I hope you found these small strategies helpful. They aren’t exactly earth-shaking, but they’ve worked very well for me.
In closing, I’d like to leave you with a quote from the Bavarian filmmaker Werner Herzog. I was listening to a podcast interview with him last week, and his interlocutor opened by quoting from Blaise Pascal’s Pensées: “All of man’s problems stem from his inability to sit quietly in a room alone.”
He asked Herzog how we should spend our self-isolation.
“It’s a wonderful time for reading,” he replied. “Read. Read read read read read.”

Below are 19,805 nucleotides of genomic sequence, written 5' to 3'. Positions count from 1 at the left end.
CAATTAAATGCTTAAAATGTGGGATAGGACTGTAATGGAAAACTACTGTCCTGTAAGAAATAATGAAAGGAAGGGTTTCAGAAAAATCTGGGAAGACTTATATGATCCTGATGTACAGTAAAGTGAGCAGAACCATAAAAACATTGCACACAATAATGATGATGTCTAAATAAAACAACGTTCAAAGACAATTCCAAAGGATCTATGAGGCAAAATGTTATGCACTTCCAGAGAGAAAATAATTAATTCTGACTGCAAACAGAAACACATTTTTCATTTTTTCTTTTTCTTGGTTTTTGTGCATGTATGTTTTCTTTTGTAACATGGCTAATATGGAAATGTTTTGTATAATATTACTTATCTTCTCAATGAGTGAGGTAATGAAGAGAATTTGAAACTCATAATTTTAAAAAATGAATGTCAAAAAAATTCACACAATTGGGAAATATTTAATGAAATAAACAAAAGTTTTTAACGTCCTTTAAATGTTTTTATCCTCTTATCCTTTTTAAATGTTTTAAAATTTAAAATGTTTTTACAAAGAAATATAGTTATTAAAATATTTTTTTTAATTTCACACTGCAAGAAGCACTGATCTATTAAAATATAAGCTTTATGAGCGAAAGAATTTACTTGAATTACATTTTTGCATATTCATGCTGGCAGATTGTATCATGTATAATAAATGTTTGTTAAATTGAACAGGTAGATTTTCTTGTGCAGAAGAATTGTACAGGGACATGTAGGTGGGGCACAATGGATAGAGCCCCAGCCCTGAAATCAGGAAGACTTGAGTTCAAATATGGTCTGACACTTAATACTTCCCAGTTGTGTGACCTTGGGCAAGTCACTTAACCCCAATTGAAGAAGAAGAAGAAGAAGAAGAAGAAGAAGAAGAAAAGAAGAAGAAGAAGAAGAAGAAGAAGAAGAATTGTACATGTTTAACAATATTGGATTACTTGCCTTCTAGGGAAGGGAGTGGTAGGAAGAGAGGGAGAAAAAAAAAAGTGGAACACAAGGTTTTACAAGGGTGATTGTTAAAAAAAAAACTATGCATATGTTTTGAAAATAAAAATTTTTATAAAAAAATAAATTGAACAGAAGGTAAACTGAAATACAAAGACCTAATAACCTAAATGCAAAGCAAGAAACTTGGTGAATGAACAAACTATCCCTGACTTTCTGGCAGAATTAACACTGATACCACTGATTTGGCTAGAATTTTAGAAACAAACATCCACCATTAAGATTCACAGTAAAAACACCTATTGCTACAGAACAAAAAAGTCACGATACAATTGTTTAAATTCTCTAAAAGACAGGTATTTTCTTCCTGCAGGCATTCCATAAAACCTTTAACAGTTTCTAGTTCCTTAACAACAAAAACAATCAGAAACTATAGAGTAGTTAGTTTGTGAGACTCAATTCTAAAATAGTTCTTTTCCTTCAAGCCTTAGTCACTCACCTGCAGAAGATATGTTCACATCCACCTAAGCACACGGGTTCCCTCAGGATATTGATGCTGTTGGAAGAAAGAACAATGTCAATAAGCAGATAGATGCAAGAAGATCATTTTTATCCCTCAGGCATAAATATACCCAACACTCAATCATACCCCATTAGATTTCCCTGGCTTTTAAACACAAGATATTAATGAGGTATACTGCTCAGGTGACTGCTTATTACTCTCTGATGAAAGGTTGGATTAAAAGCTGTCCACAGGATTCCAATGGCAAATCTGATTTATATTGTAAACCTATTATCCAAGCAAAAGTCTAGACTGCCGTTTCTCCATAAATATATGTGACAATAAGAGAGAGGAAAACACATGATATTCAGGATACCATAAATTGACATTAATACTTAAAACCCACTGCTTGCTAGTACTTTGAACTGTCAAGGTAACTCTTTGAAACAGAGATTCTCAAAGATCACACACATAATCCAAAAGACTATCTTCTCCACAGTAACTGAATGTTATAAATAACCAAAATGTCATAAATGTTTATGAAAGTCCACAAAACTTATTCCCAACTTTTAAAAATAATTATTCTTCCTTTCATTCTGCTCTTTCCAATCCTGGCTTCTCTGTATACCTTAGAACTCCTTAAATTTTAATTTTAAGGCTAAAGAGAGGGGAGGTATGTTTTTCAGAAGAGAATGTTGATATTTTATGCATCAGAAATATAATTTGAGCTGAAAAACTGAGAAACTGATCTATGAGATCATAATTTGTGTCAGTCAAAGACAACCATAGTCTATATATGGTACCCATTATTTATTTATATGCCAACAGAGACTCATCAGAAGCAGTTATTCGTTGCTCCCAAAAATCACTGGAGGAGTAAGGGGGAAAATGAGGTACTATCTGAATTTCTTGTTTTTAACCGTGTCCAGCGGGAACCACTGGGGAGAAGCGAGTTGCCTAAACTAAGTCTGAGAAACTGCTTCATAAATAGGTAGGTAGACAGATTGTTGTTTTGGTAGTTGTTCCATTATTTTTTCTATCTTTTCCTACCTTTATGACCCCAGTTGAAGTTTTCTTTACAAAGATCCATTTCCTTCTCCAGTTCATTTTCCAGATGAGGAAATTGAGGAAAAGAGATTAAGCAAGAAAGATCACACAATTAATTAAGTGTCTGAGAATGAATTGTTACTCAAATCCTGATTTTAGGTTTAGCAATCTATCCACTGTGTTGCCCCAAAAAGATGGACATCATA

He said, “We have lost our nexus with good books, poetry, we have lost it pretty much out of our lives. We are too much into tweets and Facebook and things like that.”
It mirrored one of the best pieces of advice I’ve ever heard, and something I come back to often. In another interview from a year or two earlier, Herzog said, “If you really want to understand the world, travel on foot and read.”
How are you getting through the great 2020 Social Distancing Experiment?
Please share your strategies in the comments below. A recluse like me needs a reminder every now and then about how the normal world functions.